The conference focused on “culture for sustainable and resilient human responses to climate change while safeguarding heritage from conflicts and disasters brought on by climate-related environmental stresses”. 160 presenters from multiple cultures and backgrounds contributed with diverse presentations and case studies. Landward presented 2 interventions in Lebanon – a lecture and a case study.
LECTURE – Beirut’s Built Heritage after the Explosion of August 4th 2020
Landward’s Heritage Adviser and archaeologist in Lebanon, Alia Fares, presented with architect Restorer Grace Rihan Hanna a lecture about Beirut’s built heritage, a climate resilient traditional architecture, which had suffered tremendous damage from the devastating Beirut explosion on August 4th, 2020. Alia briefly introduced the historical identity of the capital. Grace continued with an in-depth overview of the damage caused by the explosion and an overview of the restoration and reconstruction efforts to protect and preserve the city’s fragile and precious urban 19th and early 20th c. architecture. A taskforce, the Beirut Built Heritage Rescue 2020 (BBHR2020) took on the mission to identify and assess the damage , as well as set restoration and reconstruction recommendations. The presentation’s summary was published in the Climate Culture Peace Abstract Book on the CCP platform.
CASE STUDY – Qaa Heritage Revival Project
The case study on the other hand showcased the Qaa Heritage Revival Project – QHRP, which targets the vulnerable and neglected tangible and intangible cultural heritage of el-Qaa, a village located in northern Beqaa, in Lebanon, bordering Syria to the North and the East. Its traditional urban fabric made of well-preserved mudbrick dwellings makes it one of the most authentic villages in the region, with numerous unveiled archaeological sites dominating its historic agricultural landscape. Yet, decades of governmental neglect, water resources depletion, climate fluctuations, civil unrest, massacres, Syrian refugee crisis and heavy depopulating migration have all left their unrelenting traces on el-Qaa. Therefore, the Qaa Heritage Revival Project was conceived with a comprehensive cultural heritage approach, incorporating diverse partners, including Lebanese Directorate General of Antiquities (DGA), specialised architect restorers, archaeologists, tourism expert consultants, HIMAM, a local NGO, and the municipality.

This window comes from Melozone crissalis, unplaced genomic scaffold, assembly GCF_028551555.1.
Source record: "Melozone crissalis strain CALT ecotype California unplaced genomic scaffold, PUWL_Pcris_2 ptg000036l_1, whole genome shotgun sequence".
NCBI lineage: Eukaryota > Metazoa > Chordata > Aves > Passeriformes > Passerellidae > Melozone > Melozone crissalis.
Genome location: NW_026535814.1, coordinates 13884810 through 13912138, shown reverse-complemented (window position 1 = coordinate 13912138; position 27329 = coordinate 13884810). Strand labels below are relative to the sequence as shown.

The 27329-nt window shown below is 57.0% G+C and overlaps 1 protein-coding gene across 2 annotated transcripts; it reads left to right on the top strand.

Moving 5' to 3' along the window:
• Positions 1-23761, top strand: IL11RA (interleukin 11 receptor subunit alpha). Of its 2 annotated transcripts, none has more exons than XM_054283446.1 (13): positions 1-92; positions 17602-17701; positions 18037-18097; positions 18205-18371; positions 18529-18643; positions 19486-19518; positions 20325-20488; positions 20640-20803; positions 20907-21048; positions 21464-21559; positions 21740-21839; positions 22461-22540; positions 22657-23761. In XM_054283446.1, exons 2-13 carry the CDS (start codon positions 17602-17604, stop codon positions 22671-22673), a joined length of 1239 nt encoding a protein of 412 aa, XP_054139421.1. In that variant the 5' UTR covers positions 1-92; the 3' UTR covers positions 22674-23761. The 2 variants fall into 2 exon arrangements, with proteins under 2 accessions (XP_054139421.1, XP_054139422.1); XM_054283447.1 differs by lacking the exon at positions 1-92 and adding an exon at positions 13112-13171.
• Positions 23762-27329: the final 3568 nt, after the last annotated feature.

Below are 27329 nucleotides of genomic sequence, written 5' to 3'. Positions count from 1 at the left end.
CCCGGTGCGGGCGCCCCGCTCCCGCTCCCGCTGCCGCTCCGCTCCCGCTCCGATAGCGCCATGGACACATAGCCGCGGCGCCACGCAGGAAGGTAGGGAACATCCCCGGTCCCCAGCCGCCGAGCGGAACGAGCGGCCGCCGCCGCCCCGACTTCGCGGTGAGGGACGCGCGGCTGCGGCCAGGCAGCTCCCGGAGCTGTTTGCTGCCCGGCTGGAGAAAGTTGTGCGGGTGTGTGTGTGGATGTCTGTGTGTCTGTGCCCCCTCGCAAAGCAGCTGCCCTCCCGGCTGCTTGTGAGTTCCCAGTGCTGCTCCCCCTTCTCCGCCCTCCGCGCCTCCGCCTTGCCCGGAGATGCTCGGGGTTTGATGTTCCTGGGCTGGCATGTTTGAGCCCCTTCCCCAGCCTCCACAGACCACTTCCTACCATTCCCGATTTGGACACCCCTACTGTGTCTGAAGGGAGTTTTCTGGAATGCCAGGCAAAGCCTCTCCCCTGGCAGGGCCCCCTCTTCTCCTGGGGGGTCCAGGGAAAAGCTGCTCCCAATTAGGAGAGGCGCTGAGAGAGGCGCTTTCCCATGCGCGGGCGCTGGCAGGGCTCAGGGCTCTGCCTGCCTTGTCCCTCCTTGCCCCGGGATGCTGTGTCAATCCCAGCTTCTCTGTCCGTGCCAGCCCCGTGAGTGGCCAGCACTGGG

The long-term aim is to identify, assess, and study its tangible and intangible heritage, to integrate it into the overall sustainable ecotourism value chain, involving local communities as partners in the valorisation process, creating sustainable and long-term economic growth by reviving the villages authentic. The project also aims to reverse the depopulation process by restoring the dwellings and turning the region into a tourism destination, developing eco- and agrotourism opportunities around the mudbrick dwellings, training locals in rebuilding using traditional construction techniques. Peace building targets by collaborating with refugees is crucial here, who often come from traditional mudbrick architecture regions and can contribute to the restoration process. And finally, the project addresses the effects of climate change through proper management of natural resource by encouraging inhabitants to invest once again in local agricultural production.
The mudbrick dwellings were presented as a Case Study Qaa Heritage Revival Project (QHRP) on the CCP platform, co-authored by Alia Fares, Salam Kallas and Houda Kassatly and edited by Dr. Kenneth Aitchison.